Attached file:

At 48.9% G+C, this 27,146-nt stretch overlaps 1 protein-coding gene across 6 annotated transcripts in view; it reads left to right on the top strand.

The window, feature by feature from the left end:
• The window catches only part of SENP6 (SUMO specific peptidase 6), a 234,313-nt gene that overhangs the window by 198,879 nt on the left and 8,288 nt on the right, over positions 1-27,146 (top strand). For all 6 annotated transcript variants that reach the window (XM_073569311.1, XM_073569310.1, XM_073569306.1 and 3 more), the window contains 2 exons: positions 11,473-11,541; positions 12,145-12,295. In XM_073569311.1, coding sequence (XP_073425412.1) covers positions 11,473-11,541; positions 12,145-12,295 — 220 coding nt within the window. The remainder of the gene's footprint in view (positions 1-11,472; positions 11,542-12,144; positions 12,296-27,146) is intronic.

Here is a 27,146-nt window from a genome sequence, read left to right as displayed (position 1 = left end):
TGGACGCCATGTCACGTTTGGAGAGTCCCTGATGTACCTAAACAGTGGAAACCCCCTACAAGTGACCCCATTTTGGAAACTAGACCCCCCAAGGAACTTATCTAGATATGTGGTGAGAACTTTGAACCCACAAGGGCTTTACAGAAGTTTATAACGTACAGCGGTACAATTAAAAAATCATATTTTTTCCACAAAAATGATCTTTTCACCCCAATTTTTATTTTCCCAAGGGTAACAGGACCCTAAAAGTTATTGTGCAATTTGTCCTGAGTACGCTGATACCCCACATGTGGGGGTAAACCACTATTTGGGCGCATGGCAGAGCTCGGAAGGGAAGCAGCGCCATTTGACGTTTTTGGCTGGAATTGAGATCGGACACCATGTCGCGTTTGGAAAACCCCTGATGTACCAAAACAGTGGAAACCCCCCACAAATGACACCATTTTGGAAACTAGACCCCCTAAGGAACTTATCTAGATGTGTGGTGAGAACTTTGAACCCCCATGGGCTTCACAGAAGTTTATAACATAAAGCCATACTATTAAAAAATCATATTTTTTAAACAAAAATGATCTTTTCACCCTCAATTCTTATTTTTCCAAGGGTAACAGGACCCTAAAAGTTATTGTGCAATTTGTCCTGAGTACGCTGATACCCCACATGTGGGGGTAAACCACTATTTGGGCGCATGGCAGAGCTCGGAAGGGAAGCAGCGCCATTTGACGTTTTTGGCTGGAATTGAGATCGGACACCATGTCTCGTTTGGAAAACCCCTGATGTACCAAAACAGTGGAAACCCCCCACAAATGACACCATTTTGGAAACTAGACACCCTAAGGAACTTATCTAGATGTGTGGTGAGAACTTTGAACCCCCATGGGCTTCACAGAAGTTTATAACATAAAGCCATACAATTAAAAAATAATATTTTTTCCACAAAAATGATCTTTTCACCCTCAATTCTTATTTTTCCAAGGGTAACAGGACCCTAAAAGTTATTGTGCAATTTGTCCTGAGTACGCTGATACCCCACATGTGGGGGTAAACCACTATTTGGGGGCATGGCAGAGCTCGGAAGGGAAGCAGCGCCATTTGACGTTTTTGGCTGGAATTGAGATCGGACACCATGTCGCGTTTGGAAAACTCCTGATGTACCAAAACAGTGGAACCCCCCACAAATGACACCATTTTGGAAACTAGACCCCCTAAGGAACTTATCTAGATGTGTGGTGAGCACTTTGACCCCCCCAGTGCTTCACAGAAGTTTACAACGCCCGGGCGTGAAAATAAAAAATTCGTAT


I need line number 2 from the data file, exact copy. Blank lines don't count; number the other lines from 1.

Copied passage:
The window, feature by feature from the left end: